Equal opportunity in employment is governed by a variety of federal laws. The major applicable federal laws are Title VII of the Civil Rights Act of 1964, the Americans with Disabilities Act, Rehabilitation Act, Age Discrimination in Employment Act, Equal Pay Act, and Vietnam Era Veterans Readjustment Assistance Act (VEVRAA). These laws prohibit discrimination in all terms and conditions of employment – including hiring, compensation, training, promotion, and termination – based on race/ethnicity, color, national origin, sex, disability, veteran’s status, and age. The majority of these laws are enforced by the federal Equal Employment Opportunity Commission (EEOC).
In addition to those mentioned above, equal opportunity in higher education is also governed by Titles VI and IX. Like their employment law counterparts, these laws collectively prohibit discrimination in educational programs or activities based on race, national origin, and sex. These laws are enforced by a division of the Department of Education known as the Office for Civil Rights (OCR).
Affirmative action in employment applies to federal contractors such as Delta State University and is governed by Executive Order 11246. Essentially, Executive Order 11246 prohibits discrimination by contractors based on race, sex, color, and national origin, and requires federal contractors to prepare annual Affirmative Action Programs (AAPs). Executive Order 11246 is enforced by a division of the Department of Labor known as the Office of Federal Contractor Compliance Programs (OFCCP). At Delta State University, Human Resources prepares annual AAPs for faculty, staff, and individuals with disabilities & veterans.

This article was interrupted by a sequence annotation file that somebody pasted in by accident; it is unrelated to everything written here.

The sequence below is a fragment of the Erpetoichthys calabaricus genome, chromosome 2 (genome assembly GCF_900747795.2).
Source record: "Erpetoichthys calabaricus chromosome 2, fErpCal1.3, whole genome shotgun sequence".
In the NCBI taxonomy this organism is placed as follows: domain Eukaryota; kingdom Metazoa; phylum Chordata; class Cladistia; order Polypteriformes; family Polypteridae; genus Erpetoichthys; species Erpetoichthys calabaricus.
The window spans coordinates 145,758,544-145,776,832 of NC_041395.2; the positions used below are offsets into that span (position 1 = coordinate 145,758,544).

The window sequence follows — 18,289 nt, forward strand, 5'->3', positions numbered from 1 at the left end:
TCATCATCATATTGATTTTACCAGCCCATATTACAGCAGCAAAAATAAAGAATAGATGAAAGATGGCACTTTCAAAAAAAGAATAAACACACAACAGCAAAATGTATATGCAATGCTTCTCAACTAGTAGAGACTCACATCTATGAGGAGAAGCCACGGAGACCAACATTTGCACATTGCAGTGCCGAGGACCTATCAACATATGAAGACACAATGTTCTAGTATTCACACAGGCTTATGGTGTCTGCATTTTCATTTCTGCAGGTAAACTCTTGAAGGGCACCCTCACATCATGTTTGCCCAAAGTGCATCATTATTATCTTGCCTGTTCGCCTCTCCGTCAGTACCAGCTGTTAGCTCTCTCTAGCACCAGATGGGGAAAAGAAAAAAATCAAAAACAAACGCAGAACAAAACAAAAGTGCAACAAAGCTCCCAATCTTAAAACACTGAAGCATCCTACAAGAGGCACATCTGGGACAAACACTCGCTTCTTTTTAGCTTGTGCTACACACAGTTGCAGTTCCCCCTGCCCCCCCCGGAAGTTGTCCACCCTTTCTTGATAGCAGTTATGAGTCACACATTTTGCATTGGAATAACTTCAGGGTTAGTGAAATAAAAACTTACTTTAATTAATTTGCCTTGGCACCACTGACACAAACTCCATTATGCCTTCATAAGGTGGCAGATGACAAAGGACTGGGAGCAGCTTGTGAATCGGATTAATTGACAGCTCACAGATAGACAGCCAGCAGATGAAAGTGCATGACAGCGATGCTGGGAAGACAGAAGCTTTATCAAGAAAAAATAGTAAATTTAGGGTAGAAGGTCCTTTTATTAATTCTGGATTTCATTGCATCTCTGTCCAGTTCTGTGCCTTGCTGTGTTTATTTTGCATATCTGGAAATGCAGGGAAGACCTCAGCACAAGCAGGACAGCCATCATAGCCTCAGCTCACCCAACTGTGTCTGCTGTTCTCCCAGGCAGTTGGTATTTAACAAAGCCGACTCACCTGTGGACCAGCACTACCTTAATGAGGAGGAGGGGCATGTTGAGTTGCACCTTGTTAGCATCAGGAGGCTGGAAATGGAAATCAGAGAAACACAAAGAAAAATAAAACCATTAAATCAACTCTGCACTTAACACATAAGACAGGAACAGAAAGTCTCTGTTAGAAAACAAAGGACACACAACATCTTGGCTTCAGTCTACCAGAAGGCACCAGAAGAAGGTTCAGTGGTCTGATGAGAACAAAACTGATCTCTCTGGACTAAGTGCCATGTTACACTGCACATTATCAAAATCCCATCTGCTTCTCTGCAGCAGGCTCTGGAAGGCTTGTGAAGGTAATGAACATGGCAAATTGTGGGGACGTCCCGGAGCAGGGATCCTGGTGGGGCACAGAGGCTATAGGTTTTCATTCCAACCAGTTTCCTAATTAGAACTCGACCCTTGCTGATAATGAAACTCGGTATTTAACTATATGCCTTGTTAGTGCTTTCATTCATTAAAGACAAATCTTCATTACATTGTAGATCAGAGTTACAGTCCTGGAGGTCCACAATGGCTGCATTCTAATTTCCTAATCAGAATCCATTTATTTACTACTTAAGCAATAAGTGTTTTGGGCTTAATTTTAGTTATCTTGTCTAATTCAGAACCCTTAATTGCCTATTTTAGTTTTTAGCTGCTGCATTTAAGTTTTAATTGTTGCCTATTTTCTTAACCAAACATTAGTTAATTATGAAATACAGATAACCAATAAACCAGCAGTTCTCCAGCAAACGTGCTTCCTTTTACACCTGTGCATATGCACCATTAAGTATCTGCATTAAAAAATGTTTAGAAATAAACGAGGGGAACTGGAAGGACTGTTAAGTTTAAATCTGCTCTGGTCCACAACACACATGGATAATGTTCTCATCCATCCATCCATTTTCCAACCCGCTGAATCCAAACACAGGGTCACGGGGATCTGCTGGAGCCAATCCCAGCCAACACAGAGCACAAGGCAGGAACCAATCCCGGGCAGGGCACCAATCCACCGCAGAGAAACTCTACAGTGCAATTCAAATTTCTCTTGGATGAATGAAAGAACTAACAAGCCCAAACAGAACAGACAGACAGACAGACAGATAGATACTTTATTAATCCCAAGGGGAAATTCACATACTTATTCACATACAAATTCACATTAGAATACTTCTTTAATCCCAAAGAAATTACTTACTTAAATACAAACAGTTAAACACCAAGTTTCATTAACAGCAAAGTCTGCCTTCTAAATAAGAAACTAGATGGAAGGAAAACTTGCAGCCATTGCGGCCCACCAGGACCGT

Affirmative action does not require any employer or educational institution to hire or admit any certain individuals. The concept of affirmative action in employment is for employers to rid themselves of obstacles that might prohibit minorities and women from receiving fair treatment and to produce applicant pools of diverse and qualified individuals from which to select employees. The concept of affirmative action in educational admissions essentially allows educational institutions to consider race as one factor in making an individualized consideration of applications.
1. What are my basic Civil Rights?
As an employee or student, you have the right to be treated equally regardless of :
- national origin
- disability status
- religious beliefs
- sexual orienation
2. What are "Protected Classes"?
In the employment recruitment process, members of the "Protected Classes" include
- Native Americans
- Vietnam-era veterans
- People with disabilities
3. If I think my rights have been violated, who do I contact?
Please visit or contact Human Resources at Kent Wyatt Hall 247, or call 662-846-4035.
Equal Employment Opportunity Commission
Dr. A. H. McCoy Federal Building
100 West Capital Street, Suite 207
Jackson, MS 39269
- Phone: 800-669-4000
- Fax: 601-948-8401
- TTY: 800-669-6820
Office of Civil Rights
Region IV – Atlanta (Alabama, Florida, Georgia, Kentucky, Mississippi, North Carolina, South Carolina, Tennessee)
Office for Civil Rights
U.S. Department of Health and Human Services
Atlanta Federal Center, Suite 3B70
61 Forsyth Street, S.W.
Atlanta, GA 30303-8909
- Phone: 404-562-7886
- Fax: 404-562-7881
- TDD: 404-331-2867